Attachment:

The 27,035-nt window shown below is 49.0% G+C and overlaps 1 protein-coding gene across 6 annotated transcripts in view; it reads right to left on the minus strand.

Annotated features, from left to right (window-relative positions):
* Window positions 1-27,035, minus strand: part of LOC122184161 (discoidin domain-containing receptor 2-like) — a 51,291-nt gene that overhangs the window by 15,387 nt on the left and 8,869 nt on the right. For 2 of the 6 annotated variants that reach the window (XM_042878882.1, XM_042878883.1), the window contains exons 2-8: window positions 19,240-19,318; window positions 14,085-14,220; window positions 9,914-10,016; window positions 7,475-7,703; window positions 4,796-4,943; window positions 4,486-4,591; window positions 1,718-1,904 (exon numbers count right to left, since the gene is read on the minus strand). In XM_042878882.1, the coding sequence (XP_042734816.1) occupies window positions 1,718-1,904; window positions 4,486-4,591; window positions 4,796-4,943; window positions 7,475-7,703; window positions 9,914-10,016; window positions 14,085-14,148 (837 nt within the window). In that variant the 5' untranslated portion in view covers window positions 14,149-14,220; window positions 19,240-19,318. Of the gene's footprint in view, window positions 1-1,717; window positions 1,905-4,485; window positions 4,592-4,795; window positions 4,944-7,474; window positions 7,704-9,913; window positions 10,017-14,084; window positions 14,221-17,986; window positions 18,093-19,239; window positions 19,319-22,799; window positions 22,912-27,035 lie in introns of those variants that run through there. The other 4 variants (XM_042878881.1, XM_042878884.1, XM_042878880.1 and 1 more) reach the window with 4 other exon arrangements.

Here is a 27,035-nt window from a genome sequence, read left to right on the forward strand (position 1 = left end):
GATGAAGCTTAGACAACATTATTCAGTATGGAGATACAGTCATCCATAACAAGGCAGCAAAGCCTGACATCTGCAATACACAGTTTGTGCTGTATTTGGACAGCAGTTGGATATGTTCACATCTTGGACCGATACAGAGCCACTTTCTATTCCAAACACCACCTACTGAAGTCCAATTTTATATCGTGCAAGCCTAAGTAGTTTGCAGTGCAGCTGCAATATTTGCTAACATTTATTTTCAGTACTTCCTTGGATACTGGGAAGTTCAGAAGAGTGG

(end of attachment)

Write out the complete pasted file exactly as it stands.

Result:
The 27,035-nt window shown below is 49.0% G+C and overlaps 1 protein-coding gene across 6 annotated transcripts in view; it reads right to left on the minus strand.

Annotated features, from left to right (window-relative positions):
* Window positions 1-27,035, minus strand: part of LOC122184161 (discoidin domain-containing receptor 2-like) — a 51,291-nt gene that overhangs the window by 15,387 nt on the left and 8,869 nt on the right. For 2 of the 6 annotated variants that reach the window (XM_042878882.1, XM_042878883.1), the window contains exons 2-8: window positions 19,240-19,318; window positions 14,085-14,220; window positions 9,914-10,016; window positions 7,475-7,703; window positions 4,796-4,943; window positions 4,486-4,591; window positions 1,718-1,904 (exon numbers count right to left, since the gene is read on the minus strand). In XM_042878882.1, the coding sequence (XP_042734816.1) occupies window positions 1,718-1,904; window positions 4,486-4,591; window positions 4,796-4,943; window positions 7,475-7,703; window positions 9,914-10,016; window positions 14,085-14,148 (837 nt within the window). In that variant the 5' untranslated portion in view covers window positions 14,149-14,220; window positions 19,240-19,318. Of the gene's footprint in view, window positions 1-1,717; window positions 1,905-4,485; window positions 4,592-4,795; window positions 4,944-7,474; window positions 7,704-9,913; window positions 10,017-14,084; window positions 14,221-17,986; window positions 18,093-19,239; window positions 19,319-22,799; window positions 22,912-27,035 lie in introns of those variants that run through there. The other 4 variants (XM_042878881.1, XM_042878884.1, XM_042878880.1 and 1 more) reach the window with 4 other exon arrangements.

Here is a 27,035-nt window from a genome sequence, read left to right on the forward strand (position 1 = left end):
GATGAAGCTTAGACAACATTATTCAGTATGGAGATACAGTCATCCATAACAAGGCAGCAAAGCCTGACATCTGCAATACACAGTTTGTGCTGTATTTGGACAGCAGTTGGATATGTTCACATCTTGGACCGATACAGAGCCACTTTCTATTCCAAACACCACCTACTGAAGTCCAATTTTATATCGTGCAAGCCTAAGTAGTTTGCAGTGCAGCTGCAATATTTGCTAACATTTATTTTCAGTACTTCCTTGGATACTGGGAAGTTCAGAAGAGTGG